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Why US restrictions on flavoured e-cigarettes could be good news for the vaping industry

January 6, 2020

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U.S. Senator Mitt Romney (R-UT) asks a question beside U.S. President Donald Trump, during a listening session on youth vaping and the electronic cigarette epidemic inside the Cabinet Room at the White House in Washington, U.S., November 22, 2019. REUTERS/Tom Brenner

After a difficult year for e-cigarettes in the US, 2020 has begun positively with the industry escaping

the draconian outright bans seen in Australia, India and Mexico.

The US has been the epicentre for an epidemic of lung disease which has caused 55 deaths and has been widely blamed on vaping. While the products involved have been black market THC (cannabis-based) vaping products, it has been the legitimate nicotine market that has attracted the bulk of the negative headlines around the world.

It is this pressure which has forced the US government to act.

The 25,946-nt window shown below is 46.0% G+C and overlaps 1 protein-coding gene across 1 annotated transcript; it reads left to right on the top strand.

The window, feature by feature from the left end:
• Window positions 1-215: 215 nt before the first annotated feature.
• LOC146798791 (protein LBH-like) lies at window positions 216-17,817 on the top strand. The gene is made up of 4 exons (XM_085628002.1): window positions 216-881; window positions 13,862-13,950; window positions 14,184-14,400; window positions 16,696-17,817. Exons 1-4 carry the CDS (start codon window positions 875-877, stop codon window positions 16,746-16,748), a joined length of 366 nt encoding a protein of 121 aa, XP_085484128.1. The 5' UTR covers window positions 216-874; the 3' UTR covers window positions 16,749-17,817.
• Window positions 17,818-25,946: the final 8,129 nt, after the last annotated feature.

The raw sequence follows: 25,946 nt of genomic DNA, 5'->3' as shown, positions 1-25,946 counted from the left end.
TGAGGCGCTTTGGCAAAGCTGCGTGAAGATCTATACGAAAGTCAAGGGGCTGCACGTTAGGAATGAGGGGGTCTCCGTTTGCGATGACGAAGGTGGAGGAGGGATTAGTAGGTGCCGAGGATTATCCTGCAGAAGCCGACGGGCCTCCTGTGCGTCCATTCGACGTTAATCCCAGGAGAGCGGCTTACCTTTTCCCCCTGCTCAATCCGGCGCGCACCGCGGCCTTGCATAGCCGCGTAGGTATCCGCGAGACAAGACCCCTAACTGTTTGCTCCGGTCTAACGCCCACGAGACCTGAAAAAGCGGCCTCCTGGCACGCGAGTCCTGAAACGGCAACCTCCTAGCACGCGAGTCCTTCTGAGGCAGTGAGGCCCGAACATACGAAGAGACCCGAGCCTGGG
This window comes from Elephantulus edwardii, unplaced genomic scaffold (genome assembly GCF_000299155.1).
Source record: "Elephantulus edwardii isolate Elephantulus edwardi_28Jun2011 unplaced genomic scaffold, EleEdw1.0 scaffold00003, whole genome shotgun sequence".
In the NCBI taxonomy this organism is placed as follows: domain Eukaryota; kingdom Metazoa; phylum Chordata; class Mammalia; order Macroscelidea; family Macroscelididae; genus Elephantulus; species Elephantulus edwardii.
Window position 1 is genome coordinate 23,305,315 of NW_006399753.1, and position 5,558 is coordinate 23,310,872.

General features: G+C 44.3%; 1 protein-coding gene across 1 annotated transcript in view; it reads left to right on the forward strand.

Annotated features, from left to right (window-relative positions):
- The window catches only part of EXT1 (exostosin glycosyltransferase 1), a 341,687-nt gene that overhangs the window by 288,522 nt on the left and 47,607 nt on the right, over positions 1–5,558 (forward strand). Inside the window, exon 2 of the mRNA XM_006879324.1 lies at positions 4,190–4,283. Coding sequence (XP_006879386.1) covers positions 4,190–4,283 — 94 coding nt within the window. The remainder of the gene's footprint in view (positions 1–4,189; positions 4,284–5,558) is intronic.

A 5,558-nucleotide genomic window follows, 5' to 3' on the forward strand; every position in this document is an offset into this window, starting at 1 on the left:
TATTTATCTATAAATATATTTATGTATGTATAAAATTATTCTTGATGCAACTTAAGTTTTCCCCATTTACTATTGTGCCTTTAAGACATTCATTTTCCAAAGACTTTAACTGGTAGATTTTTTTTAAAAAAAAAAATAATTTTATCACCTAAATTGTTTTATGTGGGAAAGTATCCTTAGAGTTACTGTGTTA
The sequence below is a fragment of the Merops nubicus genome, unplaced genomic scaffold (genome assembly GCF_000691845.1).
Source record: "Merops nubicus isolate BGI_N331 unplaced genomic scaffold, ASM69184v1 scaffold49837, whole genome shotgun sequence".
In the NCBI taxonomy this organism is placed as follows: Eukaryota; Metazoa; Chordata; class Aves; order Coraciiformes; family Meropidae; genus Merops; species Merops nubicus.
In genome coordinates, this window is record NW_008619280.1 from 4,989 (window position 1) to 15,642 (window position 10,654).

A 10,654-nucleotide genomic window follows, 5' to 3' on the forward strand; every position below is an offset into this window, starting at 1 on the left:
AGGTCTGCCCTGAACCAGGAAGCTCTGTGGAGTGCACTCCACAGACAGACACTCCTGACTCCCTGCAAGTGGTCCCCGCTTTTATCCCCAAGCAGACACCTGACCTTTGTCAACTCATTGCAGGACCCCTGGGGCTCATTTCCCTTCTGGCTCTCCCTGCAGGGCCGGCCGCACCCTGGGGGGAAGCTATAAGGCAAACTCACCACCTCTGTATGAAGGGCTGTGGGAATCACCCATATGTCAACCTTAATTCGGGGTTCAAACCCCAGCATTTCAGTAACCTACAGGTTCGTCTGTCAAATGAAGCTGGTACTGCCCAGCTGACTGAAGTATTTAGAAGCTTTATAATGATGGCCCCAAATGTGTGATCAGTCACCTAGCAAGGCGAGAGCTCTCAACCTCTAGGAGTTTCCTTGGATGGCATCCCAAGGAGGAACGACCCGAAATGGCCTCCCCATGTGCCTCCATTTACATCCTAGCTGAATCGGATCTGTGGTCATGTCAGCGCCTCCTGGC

February will see the end of the road for cartridge-based e-cigarette flavours such as dessert, cucumber and mango, the FDA has said. Yet the sale of flavoured liquids – the kind sold in vape shops across the USA – will continue. Meanwhile, tobacco and menthol-flavoured cartridge e-cigarettes will also remain a legal option for Americans looking to quit smoking.

This is a step back from the ban on all flavoured vaping products which President Trump announced in September.

While some may lament the disappearance of their favourite products, the move by the FDA follows the industry’s own reaction to last year’s health scare.

In October, Juul announced that it was removing its flavored cartridges from sale online, having already taken them off sale in so-called bricks and mortar stores in 2018.

CEO K.C. Crosthwaite said: “We must reset the vapor category by earning the trust of society and working cooperatively with regulators, policymakers, and stakeholders to combat underage use while providing an alternative to adult smokers”.

And in response to the FDA’s announcement, shares in British American Tobacco and Imperial went up.

As a BAT spokesperson told Reuters: “Following a significant period of disruption and uncertainty, this regulatory clarity is a welcome step towards returning the US vapour market to stability”.

The US vaping industry will now hope that the new decade will be one where it can focus on its potential for harm reduction.